• Here's an example I've written.

The MC is a sort of legionnaire, borderline slave, and her teacher/master has a mental illness that makes him dangerous so he's confined from the public for safety. Together they form a relationship where the MC thinks she's exploiting him to get a degree of freedom (but has developed feeling for him she won't admit to herself), while he thinks they have a close relationship but continues to treat her like a slave in many ways. The MC falls in love with someone else, gains her freedom via plot elements, and gets married. The teacher feels he's been betrayed even though he was being an ass. The MC is betraying him, but feels just about it (even though there was a real relationship). Both separate feeling hurt and betrayed.

  • So I'll go with an example for your story. This may be a little too close to telling what to write, but it seems like the obvious choice.

So being a prince is a complicated thing. I hate to have a good, long-term character turned into a total ass. He should genuinely believe he's doing the right thing on some level. So my suggestion is, kill the romance by having him get married to someone else for political reasons.

Your female lead has imagined for years that her love and devotion have secured a place of loyalty from him. But a person raised to be a prince would decouple love and marriage quite easily. "Hey, baby, why aren't you fine being my mistress? Dad had a mistress, and Grandpa. Mom was awfully friendly with her 'ladies in waiting' and it's not like I care for the Duchess Brunhilda. Surely you always knew I'd marry for power?"

Once you've dashed her illusions, she starts re-interpreting all the stuff he's done over the years. If he DOES marry Brunhilda, maybe Brunhilda has her own feelings on the subject and pressures him to conform to 'conventional' morality. The prince's new wife might not be so secure in her relationship with him to be trusting. Brunhilda keeps the two apart, NOT communicating but only sharing a common goal related to revenge. And now that the prince is King, he may have legitimate political reasons not to support a socially disruptive revenge scheme anymore.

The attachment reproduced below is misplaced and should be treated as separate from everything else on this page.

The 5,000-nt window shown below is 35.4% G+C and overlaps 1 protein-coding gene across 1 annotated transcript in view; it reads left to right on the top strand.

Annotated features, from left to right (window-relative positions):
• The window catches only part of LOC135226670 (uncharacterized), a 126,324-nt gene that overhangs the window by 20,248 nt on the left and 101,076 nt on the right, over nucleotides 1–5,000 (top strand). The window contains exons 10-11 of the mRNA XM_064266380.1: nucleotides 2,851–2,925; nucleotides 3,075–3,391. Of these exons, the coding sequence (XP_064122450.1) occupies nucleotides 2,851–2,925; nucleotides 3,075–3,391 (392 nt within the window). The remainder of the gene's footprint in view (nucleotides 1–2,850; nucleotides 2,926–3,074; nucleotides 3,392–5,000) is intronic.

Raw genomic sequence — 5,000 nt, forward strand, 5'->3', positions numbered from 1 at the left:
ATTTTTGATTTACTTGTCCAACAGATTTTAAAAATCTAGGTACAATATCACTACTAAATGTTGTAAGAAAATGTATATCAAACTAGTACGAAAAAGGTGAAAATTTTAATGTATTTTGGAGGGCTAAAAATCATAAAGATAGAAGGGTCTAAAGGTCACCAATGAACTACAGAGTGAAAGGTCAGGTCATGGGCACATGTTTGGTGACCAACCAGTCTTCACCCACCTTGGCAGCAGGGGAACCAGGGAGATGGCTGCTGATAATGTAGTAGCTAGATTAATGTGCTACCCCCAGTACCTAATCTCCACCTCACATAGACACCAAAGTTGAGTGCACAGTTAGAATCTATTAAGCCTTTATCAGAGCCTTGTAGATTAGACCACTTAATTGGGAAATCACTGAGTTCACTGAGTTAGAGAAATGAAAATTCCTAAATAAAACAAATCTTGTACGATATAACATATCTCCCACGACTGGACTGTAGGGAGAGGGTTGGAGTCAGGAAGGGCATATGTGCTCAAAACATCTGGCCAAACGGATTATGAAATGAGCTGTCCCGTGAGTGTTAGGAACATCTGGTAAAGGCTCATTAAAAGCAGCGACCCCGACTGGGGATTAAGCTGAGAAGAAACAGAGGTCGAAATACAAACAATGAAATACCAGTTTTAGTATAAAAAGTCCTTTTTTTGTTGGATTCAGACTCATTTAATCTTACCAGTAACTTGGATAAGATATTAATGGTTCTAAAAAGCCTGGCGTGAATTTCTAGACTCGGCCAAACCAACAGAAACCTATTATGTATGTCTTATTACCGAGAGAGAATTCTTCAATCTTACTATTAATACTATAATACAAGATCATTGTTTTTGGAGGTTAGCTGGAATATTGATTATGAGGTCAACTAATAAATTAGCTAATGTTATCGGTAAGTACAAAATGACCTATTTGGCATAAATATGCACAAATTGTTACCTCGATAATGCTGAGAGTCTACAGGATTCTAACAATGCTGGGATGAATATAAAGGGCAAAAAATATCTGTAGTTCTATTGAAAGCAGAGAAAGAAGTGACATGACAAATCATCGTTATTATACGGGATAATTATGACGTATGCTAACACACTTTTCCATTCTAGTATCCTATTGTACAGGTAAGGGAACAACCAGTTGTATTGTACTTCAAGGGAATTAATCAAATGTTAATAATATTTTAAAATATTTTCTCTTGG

So everyone very much feels like THEY are the one being betrayed. It's a difference in class and social status that I've always found frustrating with the whole 'rescued by a prince' trope. Once the prince realized his girlfriend isn't okay with his wife, he starts interpreting what SHE does as disloyalty, lending well to your initial plan if you want to. He's subconsciously distancing himself from her emotionally, and who knows, maybe she really IS considering taking up with his brother (who, if not in line for the throne might actually be a possibility for her). The prince may have even encouraged his brother to start a relationship, but now the prince feels betrayed she actually went for it (feelings don't have to be reasonable).

  • You can use any kind of plot element to introduce the conflict (she wants to kill an enemy the prince needs as an ally to gain the throne, etc.) but it will ultimately come down to both assuming the other will sacrifice for their benefit, and neither willing to accept the other person is more important than goals.